It’s been a while since I’ve done a game recommendation article and I figured it was about time to publish another one. Today, I’m going to be looking at tile laying games based on a question we received here on the Tabletop Bellhop homepage.
I’m looking for tile placement games that help build something large like a city to either explore or use as part of the game. I enjoy Alhambra but the building aspect of it is usually on the smaller side. I tried Suburbia but it was a bit slow due to my groups analysis paralysis to max out the math/points for each placed tile. I’m guessing Castles of Mad King Ludwig would be the same…any other suggestions for me to check out?
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The Short Answer: The Ludwig games are a wonderful place to look if Suburbia is too heavy for your group.
I have to admit that as I was reading the beginning of Steve’s question, Suburbia was the first game to come to mind. I’m sorry to hear that it didn’t work out for that group, it’s an excellent game. I admit, there can be a lot to think about in Suburbia and I can see how that could cause a lot of AP (analysis paralysis).
Steve mentions Castles of Mad King Ludwig in his question. I think this is an excellent suggestion. Castles of Mad King Ludwig is significantly lighter than Suburbia. There are a lot less tiles that rely on what other players have built and there is no income track to worry about. Even simpler is Palace of Mad King Ludwig in which all players are building the same building. Personally, I prefer Castles, but if your group digs lighter games Palace may be the the place to start.
The Long Answer: There are so many tile laying games out there.
Of course, whenever I hear tile laying, the first game that comes to mind is Carcassonne. Before that was Dominoes and I’m sure there was probably something before dominoes. Tile laying is a rather elegant mechanic that game designers continue to use today. There a variety of things to like about tiles. You can get a hand of them, like cards in a card game, and pick from those when determining what to play. Often they are used to build the board as you go, whether that’s your own personal board or a shared playing area and I’ve always enjoyed that mechanic.
The variability in tile laying games is huge, even with a smaller number of total tiles, every playing area built tends to be totally unique and adding even one tile to the set ads a wealth of new possibilities. There’s also something tactile about tiles that you just don’t get from cards. Something more substantial.
There’s only one real disadvantage to tiles that I have found: I can’t stand shuffling them. I hate having to mix up the tiles before any game that uses them. Overall though, I’m a huge fan of games that use tiles.
Moving back to the question, Steve isn’t just looking for tile laying games, he’s looking for games where you build something. Thankfully that narrows things down a bit. At least it removes all the abstract tile games.
Below I’m going to look at some of my favourite tile laying games. I’ve broken the list into light, medium and heavier games. Now I know that Steve’s group found Suburbia to be a bit heavy, but I wanted to include some heavier games for other people who might dig some more weight in their tile laying games.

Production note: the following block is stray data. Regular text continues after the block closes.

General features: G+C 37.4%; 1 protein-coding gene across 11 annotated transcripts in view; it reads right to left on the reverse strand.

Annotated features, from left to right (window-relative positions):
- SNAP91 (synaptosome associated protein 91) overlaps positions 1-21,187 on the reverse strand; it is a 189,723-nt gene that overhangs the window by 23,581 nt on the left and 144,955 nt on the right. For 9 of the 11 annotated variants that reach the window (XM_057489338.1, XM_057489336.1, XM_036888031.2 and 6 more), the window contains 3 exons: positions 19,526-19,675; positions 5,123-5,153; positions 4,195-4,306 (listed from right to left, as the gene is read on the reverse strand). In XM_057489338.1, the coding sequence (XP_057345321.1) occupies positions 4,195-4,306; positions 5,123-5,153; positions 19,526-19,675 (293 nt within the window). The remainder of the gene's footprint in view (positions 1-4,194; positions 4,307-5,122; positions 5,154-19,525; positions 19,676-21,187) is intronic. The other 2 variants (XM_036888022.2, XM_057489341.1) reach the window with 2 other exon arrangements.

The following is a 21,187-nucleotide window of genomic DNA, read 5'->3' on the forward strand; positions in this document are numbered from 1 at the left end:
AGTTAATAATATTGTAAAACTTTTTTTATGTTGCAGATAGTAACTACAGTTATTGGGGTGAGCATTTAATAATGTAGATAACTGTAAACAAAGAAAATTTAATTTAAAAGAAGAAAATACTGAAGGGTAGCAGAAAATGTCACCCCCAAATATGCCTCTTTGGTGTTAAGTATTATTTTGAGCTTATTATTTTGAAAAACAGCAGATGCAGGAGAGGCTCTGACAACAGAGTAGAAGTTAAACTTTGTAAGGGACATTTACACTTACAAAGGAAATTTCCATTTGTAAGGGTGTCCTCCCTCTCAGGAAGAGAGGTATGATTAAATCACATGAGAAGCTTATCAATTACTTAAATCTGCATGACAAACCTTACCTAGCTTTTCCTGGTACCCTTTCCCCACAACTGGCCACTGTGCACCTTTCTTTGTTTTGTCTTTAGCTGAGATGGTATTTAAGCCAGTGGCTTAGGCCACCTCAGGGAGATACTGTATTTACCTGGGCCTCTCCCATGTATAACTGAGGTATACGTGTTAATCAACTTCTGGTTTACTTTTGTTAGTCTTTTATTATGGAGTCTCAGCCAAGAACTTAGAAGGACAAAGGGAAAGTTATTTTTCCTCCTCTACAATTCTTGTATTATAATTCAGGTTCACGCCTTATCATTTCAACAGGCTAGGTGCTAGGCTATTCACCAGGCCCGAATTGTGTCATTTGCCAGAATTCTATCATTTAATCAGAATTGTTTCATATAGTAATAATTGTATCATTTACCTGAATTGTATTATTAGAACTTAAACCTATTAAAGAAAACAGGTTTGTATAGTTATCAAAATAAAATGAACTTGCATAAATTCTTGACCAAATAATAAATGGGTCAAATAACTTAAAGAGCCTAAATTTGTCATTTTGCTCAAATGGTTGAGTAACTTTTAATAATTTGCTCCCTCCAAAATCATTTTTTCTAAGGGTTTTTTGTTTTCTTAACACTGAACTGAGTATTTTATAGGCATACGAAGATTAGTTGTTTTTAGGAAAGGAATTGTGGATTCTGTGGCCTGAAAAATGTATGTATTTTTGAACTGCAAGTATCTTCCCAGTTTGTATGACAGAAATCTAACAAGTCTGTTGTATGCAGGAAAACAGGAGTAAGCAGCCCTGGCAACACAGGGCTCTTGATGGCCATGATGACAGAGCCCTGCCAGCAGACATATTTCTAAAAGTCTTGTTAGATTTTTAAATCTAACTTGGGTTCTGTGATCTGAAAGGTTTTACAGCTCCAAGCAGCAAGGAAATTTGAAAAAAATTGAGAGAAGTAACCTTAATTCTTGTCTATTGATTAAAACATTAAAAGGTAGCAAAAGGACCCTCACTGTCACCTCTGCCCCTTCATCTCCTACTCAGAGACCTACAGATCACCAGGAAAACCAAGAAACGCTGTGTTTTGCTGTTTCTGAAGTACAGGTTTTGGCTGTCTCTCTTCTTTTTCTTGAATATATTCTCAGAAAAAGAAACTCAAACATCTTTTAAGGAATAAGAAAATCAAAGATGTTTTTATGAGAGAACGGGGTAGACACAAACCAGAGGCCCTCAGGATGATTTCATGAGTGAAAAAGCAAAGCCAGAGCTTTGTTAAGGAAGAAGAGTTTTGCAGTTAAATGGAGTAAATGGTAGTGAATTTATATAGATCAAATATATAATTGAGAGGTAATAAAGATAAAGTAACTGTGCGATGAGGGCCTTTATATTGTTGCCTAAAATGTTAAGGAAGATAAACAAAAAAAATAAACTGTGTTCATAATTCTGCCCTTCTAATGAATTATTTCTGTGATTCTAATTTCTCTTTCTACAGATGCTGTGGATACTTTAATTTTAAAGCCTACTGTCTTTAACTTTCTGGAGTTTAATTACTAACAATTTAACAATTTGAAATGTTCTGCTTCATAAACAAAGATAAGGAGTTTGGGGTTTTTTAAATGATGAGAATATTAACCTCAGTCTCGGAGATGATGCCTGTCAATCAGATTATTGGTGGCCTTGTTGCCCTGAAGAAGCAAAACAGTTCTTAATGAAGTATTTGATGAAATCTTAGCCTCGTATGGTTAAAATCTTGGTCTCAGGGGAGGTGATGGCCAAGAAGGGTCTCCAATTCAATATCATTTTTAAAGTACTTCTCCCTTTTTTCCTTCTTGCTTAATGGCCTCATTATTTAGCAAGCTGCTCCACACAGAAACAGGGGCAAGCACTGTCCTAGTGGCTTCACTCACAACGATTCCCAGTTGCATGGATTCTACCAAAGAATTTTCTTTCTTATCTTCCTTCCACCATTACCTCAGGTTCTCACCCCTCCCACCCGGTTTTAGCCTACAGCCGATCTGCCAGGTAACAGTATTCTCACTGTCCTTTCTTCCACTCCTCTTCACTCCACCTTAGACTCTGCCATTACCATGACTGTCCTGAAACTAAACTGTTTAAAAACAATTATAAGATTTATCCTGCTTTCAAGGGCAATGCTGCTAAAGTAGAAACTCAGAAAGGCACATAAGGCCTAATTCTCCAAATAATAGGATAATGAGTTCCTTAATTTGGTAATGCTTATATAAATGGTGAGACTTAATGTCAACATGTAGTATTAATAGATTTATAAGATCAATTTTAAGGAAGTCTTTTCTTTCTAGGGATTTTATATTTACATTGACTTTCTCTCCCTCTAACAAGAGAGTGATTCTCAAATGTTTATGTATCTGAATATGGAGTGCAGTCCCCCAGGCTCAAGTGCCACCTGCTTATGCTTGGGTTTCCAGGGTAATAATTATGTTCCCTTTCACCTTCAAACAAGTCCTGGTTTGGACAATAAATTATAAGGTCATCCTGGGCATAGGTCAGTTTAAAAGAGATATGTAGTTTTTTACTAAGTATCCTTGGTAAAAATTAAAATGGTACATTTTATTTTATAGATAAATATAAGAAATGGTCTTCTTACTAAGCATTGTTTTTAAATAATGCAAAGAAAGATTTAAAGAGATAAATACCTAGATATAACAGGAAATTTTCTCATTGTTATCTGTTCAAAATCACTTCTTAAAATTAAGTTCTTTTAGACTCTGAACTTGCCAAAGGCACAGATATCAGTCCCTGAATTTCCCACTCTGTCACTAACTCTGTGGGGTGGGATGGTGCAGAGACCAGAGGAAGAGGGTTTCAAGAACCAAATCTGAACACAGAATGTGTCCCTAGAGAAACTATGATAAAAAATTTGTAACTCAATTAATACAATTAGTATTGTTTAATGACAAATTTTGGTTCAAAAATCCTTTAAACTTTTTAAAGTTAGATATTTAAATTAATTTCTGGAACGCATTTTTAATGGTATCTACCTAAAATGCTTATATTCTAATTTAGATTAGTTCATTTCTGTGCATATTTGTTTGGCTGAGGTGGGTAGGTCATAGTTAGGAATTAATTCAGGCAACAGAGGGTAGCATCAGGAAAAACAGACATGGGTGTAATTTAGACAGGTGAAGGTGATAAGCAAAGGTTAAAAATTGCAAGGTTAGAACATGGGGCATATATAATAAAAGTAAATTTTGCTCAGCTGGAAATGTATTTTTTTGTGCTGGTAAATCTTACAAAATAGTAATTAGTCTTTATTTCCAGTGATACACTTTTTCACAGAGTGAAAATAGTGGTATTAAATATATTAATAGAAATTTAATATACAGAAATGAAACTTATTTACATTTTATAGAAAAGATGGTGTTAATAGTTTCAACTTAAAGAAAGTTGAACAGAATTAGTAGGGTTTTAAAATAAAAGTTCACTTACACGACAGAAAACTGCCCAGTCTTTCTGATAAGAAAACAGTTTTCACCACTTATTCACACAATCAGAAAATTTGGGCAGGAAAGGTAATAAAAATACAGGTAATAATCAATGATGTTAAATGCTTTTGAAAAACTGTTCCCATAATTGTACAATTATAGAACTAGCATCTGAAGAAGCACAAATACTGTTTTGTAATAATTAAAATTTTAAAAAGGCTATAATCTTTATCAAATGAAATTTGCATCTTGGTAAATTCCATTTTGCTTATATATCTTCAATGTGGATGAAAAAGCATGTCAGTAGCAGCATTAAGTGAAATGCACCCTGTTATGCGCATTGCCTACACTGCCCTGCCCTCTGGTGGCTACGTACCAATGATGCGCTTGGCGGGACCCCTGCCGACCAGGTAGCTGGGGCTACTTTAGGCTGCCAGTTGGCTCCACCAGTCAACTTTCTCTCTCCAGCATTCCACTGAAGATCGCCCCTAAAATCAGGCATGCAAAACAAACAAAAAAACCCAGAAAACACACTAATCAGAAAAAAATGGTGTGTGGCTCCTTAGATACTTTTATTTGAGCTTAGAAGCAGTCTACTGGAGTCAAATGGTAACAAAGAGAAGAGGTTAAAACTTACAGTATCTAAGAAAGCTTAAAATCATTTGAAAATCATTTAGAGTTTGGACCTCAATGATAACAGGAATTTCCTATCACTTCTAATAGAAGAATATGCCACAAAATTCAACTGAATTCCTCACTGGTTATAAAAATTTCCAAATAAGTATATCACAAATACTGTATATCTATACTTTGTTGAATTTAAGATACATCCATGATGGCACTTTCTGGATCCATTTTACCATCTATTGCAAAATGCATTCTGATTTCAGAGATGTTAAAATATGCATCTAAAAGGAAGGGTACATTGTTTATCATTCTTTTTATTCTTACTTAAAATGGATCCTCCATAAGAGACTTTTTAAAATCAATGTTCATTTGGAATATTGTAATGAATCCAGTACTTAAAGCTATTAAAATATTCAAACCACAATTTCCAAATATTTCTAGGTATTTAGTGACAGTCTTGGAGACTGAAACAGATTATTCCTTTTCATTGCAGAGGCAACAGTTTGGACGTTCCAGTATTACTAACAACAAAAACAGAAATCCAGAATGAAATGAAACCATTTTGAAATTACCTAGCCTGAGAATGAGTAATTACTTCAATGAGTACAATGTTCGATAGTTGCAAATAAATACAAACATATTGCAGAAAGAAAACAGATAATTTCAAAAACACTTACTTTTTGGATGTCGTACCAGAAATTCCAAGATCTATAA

Here are some light tile laying games I really enjoy:
Carcassonne – I have to mention this one. I’ve been playing Carcassonne since it came out and it’s still one of my favourite tile laying games. Together players are building the medieval city of Carcassonne with roads, fields, cloisters, and castles. If the base game seems a bit too simple add one of the numerous expansions. Each adds something to the game, most making the game more tactical and/or strategic.
Kingdomino and/or Queendomino – This one is probably a little too light for most people, but is a great intro tile laying game. In Kingdomino you are using the age old domino mechanic to build a kingdom. Tiles are drafted and placed into a 5×5 grid trying to create areas of similar terrain types to maximize your score. Quendomio ads in a simple economy with knights that you can use to tax your lands and buildings you can buy to place into your kingdom for more scoring opportunities but watch out for the dragon!
Takenoko – Build a bamboo garden one hex tile at a time. Use the gardener to make the bamboo grow while the panda moves around and eats it. Randomized scoring tiles give you targets to aim for. You may be looking for a specific board shape, bamboo in a set pattern or the right pieces of bamboo in the panda’s tummy. This is an extremely beautiful and well produced game that I found is fun for kids and adults alike.
New York 1901 – If you want city building, what better city to build than New York? Draft cards to build skyscrapers represented by polyominoes. This is a solid, quick to teach, area majority game that has been nominated for and won a variety of awards. At one time, it was thought this might be a Ticket to Ride killer, but it never really took off. It’s a excellent game and a real gateway or next step game.